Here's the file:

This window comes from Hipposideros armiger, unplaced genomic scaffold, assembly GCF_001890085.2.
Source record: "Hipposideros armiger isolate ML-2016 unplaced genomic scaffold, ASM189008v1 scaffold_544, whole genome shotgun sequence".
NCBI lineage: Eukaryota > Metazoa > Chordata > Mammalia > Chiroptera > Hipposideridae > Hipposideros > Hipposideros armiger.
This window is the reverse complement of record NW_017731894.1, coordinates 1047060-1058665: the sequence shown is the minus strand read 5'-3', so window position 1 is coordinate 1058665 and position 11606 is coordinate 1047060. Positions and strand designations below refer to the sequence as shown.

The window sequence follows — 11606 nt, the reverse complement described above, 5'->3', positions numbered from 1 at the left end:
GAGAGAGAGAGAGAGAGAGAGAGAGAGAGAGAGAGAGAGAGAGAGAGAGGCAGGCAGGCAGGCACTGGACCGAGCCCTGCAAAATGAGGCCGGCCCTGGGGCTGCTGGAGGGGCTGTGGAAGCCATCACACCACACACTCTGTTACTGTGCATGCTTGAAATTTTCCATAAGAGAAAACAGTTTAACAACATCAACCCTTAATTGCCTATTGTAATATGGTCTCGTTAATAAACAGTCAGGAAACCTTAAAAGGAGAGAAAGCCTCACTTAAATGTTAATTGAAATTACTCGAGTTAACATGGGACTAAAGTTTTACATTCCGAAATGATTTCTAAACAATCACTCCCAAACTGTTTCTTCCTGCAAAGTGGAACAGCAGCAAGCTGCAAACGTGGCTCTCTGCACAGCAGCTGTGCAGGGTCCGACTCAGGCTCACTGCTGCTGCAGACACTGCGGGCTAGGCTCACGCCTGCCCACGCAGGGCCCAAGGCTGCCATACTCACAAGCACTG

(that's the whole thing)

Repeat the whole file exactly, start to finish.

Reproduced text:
This window comes from Hipposideros armiger, unplaced genomic scaffold, assembly GCF_001890085.2.
Source record: "Hipposideros armiger isolate ML-2016 unplaced genomic scaffold, ASM189008v1 scaffold_544, whole genome shotgun sequence".
NCBI lineage: Eukaryota > Metazoa > Chordata > Mammalia > Chiroptera > Hipposideridae > Hipposideros > Hipposideros armiger.
This window is the reverse complement of record NW_017731894.1, coordinates 1047060-1058665: the sequence shown is the minus strand read 5'-3', so window position 1 is coordinate 1058665 and position 11606 is coordinate 1047060. Positions and strand designations below refer to the sequence as shown.

The window sequence follows — 11606 nt, the reverse complement described above, 5'->3', positions numbered from 1 at the left end:
GAGAGAGAGAGAGAGAGAGAGAGAGAGAGAGAGAGAGAGAGAGAGAGAGGCAGGCAGGCAGGCACTGGACCGAGCCCTGCAAAATGAGGCCGGCCCTGGGGCTGCTGGAGGGGCTGTGGAAGCCATCACACCACACACTCTGTTACTGTGCATGCTTGAAATTTTCCATAAGAGAAAACAGTTTAACAACATCAACCCTTAATTGCCTATTGTAATATGGTCTCGTTAATAAACAGTCAGGAAACCTTAAAAGGAGAGAAAGCCTCACTTAAATGTTAATTGAAATTACTCGAGTTAACATGGGACTAAAGTTTTACATTCCGAAATGATTTCTAAACAATCACTCCCAAACTGTTTCTTCCTGCAAAGTGGAACAGCAGCAAGCTGCAAACGTGGCTCTCTGCACAGCAGCTGTGCAGGGTCCGACTCAGGCTCACTGCTGCTGCAGACACTGCGGGCTAGGCTCACGCCTGCCCACGCAGGGCCCAAGGCTGCCATACTCACAAGCACTG